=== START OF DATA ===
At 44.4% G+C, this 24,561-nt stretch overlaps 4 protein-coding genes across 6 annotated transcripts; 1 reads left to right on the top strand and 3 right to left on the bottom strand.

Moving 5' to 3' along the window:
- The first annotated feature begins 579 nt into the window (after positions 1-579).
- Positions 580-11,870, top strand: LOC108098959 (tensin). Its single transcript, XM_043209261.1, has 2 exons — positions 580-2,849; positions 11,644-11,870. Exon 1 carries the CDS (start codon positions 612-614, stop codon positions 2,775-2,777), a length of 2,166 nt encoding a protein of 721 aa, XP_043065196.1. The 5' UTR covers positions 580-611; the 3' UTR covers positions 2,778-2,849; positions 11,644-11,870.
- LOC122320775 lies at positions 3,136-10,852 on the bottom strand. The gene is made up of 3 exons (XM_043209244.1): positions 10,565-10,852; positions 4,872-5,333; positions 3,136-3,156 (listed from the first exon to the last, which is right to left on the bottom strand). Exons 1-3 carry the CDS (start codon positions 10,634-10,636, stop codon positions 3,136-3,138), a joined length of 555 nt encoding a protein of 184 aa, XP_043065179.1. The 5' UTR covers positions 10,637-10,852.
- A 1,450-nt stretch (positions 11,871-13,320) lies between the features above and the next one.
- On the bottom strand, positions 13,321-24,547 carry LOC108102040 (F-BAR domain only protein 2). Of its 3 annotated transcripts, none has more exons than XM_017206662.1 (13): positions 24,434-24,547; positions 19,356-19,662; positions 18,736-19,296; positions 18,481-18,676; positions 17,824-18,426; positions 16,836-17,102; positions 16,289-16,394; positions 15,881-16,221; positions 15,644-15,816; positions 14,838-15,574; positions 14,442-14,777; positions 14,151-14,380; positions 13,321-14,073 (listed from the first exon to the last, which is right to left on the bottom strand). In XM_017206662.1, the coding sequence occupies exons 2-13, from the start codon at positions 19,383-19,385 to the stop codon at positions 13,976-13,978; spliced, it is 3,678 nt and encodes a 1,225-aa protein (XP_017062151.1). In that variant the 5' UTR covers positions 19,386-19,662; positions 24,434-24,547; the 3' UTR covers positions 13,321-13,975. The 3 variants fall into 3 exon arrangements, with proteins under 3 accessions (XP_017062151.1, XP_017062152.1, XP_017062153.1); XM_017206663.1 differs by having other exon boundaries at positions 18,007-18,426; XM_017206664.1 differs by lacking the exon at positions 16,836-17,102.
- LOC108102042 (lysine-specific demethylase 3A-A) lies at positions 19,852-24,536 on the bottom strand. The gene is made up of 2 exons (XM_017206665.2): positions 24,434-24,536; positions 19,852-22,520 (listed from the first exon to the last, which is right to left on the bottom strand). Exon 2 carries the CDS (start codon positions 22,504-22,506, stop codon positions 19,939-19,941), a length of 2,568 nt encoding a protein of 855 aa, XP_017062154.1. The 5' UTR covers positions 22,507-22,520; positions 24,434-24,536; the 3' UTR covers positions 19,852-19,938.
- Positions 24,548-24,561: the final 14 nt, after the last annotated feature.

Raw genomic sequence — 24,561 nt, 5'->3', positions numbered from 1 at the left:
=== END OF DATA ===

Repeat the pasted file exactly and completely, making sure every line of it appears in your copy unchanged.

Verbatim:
At 44.4% G+C, this 24,561-nt stretch overlaps 4 protein-coding genes across 6 annotated transcripts; 1 reads left to right on the top strand and 3 right to left on the bottom strand.

Moving 5' to 3' along the window:
- The first annotated feature begins 579 nt into the window (after positions 1-579).
- Positions 580-11,870, top strand: LOC108098959 (tensin). Its single transcript, XM_043209261.1, has 2 exons — positions 580-2,849; positions 11,644-11,870. Exon 1 carries the CDS (start codon positions 612-614, stop codon positions 2,775-2,777), a length of 2,166 nt encoding a protein of 721 aa, XP_043065196.1. The 5' UTR covers positions 580-611; the 3' UTR covers positions 2,778-2,849; positions 11,644-11,870.
- LOC122320775 lies at positions 3,136-10,852 on the bottom strand. The gene is made up of 3 exons (XM_043209244.1): positions 10,565-10,852; positions 4,872-5,333; positions 3,136-3,156 (listed from the first exon to the last, which is right to left on the bottom strand). Exons 1-3 carry the CDS (start codon positions 10,634-10,636, stop codon positions 3,136-3,138), a joined length of 555 nt encoding a protein of 184 aa, XP_043065179.1. The 5' UTR covers positions 10,637-10,852.
- A 1,450-nt stretch (positions 11,871-13,320) lies between the features above and the next one.
- On the bottom strand, positions 13,321-24,547 carry LOC108102040 (F-BAR domain only protein 2). Of its 3 annotated transcripts, none has more exons than XM_017206662.1 (13): positions 24,434-24,547; positions 19,356-19,662; positions 18,736-19,296; positions 18,481-18,676; positions 17,824-18,426; positions 16,836-17,102; positions 16,289-16,394; positions 15,881-16,221; positions 15,644-15,816; positions 14,838-15,574; positions 14,442-14,777; positions 14,151-14,380; positions 13,321-14,073 (listed from the first exon to the last, which is right to left on the bottom strand). In XM_017206662.1, the coding sequence occupies exons 2-13, from the start codon at positions 19,383-19,385 to the stop codon at positions 13,976-13,978; spliced, it is 3,678 nt and encodes a 1,225-aa protein (XP_017062151.1). In that variant the 5' UTR covers positions 19,386-19,662; positions 24,434-24,547; the 3' UTR covers positions 13,321-13,975. The 3 variants fall into 3 exon arrangements, with proteins under 3 accessions (XP_017062151.1, XP_017062152.1, XP_017062153.1); XM_017206663.1 differs by having other exon boundaries at positions 18,007-18,426; XM_017206664.1 differs by lacking the exon at positions 16,836-17,102.
- LOC108102042 (lysine-specific demethylase 3A-A) lies at positions 19,852-24,536 on the bottom strand. The gene is made up of 2 exons (XM_017206665.2): positions 24,434-24,536; positions 19,852-22,520 (listed from the first exon to the last, which is right to left on the bottom strand). Exon 2 carries the CDS (start codon positions 22,504-22,506, stop codon positions 19,939-19,941), a length of 2,568 nt encoding a protein of 855 aa, XP_017062154.1. The 5' UTR covers positions 22,507-22,520; positions 24,434-24,536; the 3' UTR covers positions 19,852-19,938.
- Positions 24,548-24,561: the final 14 nt, after the last annotated feature.

Raw genomic sequence — 24,561 nt, 5'->3', positions numbered from 1 at the left: